Ralph Ellison, quoted in the same catalog, gave another explanation for America's romance with its own history. "It is well to keep in mind," he said "the fact that not all American history is recorded. And in some ways we are fortunate that it isn't, for if it were, we might become so chagrined by the discrepancies which exist between our democratic ideals and our social reality that we'd soon lose heart. Perhaps this is why we possess two basic versions of American history: one which is written and is neatly stylized as ancient myth, and the other unwritten and as chaotic and full of contradictions, changes of pace, and surprises as life itself. Perhaps this is to overstate a bit, but there's no denying the fact that Americans can be notoriously selective in the exercise of historical memory." (Ayers 14)
The idea that Washington in that boat is stylized seems an important one. His posture takes on one reminiscent of ancient heroes in the European paintings like those of David and Poussin, which themselves built on the works of earlier classical artists. Washington has become a type in Leutze's painting, the heroic warrior, an image that neatly parallels the intellectual construct that Greenhouse described.
Whether it is the impulse of writers and artists to create an epic history, or a product of the difficulty of reconciling reality and fantasy, the undeniable fact remains that not only have Americans created a romantic idealization of their own history, but that they are apt to accept that idealization as fact, to believe that the image that they carry around in their collective memory of Washington majestically crossing the Delaware River, standing at the prow of his boat, is just as true as pieces of history that we can watch recorded on film.
American history and art is full of such examples, going back to before we had even officially become a nation. Paul Revere's famous woodcut of the Boston Massacre provides one of the earliest examples of this phenomena. The Boston Massacre represents a pivotal event in pre-Revolutionary history, one that was key in helping many colonists down the road to rebellion against the British Government. But the public was offered a less than factual account of what had actually happened on March 1, 1770. The text of the version circulated to colonists was written by Samuel Adams, and the illustration accompanying it was created by Paul Revere.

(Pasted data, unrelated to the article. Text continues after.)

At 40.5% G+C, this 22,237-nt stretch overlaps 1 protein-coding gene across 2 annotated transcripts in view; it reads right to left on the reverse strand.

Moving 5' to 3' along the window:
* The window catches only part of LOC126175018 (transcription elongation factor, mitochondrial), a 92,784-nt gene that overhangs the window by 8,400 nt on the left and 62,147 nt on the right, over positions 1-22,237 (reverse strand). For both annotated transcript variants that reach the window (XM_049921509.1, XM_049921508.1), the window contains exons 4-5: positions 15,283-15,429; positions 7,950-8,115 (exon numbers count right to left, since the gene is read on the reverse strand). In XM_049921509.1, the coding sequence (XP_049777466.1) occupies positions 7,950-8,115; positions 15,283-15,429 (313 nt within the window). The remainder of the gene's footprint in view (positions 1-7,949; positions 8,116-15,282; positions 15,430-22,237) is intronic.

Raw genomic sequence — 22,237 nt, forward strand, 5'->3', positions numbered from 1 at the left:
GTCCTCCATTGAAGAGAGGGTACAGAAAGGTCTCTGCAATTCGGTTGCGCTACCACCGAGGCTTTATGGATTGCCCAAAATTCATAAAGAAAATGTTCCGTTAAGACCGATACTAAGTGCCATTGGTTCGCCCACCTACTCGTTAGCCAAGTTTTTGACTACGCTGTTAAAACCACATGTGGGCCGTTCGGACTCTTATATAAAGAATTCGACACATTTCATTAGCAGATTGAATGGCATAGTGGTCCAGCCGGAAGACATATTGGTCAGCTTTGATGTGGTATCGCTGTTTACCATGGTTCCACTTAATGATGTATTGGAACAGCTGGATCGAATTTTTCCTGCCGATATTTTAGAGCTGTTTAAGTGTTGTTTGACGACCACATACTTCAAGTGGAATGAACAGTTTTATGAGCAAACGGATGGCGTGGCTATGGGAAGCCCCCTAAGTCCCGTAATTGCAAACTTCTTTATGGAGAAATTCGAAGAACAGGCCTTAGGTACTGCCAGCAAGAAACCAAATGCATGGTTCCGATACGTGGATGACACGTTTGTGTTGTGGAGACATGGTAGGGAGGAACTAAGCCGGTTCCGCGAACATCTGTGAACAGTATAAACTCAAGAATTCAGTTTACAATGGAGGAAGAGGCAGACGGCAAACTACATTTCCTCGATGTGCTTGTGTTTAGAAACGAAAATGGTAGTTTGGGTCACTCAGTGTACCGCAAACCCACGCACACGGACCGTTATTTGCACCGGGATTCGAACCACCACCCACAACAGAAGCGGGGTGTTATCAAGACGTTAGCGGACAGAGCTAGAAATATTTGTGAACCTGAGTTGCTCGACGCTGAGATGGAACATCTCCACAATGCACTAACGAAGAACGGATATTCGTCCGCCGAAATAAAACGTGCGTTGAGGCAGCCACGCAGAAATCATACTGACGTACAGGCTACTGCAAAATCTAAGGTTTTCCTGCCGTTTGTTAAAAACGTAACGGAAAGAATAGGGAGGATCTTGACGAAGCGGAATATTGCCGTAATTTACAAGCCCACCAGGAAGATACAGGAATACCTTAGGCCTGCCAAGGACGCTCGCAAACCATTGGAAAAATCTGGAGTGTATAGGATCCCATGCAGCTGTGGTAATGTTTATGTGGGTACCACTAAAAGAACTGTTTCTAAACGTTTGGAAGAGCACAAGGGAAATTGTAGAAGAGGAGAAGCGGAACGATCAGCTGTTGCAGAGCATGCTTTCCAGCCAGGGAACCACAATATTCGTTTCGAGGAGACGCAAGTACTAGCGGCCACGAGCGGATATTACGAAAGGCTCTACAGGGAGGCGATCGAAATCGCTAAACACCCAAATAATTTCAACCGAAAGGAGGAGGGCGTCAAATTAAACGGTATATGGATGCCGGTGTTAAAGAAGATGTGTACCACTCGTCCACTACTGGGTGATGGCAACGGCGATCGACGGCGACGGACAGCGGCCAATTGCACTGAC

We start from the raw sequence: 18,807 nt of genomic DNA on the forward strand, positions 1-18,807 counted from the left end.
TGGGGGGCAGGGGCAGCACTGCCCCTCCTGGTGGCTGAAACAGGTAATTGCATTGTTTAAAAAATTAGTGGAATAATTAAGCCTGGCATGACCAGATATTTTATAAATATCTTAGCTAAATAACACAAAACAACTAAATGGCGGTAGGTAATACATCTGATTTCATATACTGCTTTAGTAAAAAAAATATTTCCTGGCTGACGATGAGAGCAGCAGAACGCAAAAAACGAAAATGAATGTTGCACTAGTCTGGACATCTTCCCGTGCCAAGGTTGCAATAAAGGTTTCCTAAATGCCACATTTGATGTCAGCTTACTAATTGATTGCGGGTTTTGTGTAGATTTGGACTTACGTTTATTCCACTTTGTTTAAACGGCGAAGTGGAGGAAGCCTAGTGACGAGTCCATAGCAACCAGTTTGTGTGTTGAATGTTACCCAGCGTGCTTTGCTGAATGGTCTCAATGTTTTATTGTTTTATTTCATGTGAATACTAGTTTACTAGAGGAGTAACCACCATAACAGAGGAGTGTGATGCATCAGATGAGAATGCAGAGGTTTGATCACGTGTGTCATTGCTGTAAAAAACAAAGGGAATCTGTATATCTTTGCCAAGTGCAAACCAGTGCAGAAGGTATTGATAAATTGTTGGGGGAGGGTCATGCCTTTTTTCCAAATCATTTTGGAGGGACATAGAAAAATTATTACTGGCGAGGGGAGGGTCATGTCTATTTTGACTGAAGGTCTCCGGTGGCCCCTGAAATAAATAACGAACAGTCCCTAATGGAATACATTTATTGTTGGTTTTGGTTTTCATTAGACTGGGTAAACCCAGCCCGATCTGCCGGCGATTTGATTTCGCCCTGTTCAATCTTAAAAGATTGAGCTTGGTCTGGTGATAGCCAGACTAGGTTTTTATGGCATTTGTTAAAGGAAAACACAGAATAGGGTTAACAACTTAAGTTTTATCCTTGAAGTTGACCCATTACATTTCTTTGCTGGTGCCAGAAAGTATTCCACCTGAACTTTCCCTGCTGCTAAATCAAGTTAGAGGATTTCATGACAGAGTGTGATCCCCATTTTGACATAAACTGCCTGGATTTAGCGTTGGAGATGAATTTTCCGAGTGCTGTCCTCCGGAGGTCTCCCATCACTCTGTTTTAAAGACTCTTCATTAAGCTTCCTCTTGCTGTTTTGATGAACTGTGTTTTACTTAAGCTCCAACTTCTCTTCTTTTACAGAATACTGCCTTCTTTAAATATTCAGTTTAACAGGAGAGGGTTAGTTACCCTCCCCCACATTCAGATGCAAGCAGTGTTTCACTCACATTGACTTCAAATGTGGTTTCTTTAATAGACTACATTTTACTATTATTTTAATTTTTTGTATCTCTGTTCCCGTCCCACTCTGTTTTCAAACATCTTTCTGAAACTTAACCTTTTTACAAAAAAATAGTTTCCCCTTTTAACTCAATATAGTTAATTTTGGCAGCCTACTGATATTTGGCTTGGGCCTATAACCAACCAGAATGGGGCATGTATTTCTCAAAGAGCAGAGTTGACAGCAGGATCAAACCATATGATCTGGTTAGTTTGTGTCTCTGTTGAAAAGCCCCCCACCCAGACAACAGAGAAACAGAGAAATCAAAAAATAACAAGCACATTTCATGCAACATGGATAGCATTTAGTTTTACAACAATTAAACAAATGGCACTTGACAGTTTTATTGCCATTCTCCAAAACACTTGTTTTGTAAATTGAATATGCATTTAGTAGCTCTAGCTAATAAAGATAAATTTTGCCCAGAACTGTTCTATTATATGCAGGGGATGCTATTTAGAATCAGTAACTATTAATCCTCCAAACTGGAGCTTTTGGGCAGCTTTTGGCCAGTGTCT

Certainly, Revere and Adams were serving political ends in their retelling of the events at hand, but they were indeed creating the truth for their own purposes, a truth that included courageous Americans, standing up to tyranny, before being brutally assaulted, as opposed to an aggressive and angry mob throwing ice and wood and taunting the British officers with insults and dares to shoot them, as was the case in fact. It is Revere's image of brave Americans, standing up for what would become their constitutional rights that forms our national memory of that event.
Similarly, images of the American West by artists like Albert Bierstadt and Thomas Moran contribute to the strong ties that Americans feel to the West and the place of its open, Edenic landscape in our cultural character. Nature has always played an important part in America's understanding of itself, both as a characteristic that separated it from Europe as well as proof of its special relationship with God. The earlier Hudson River School artists like Thomas Cole, Asher B. Durand, and George Inness painted the landscape much as it appeared to them. In certain paintings, like Inness' Lackawanna Valley, they even included the technology that was beginning to encroach upon that landscape.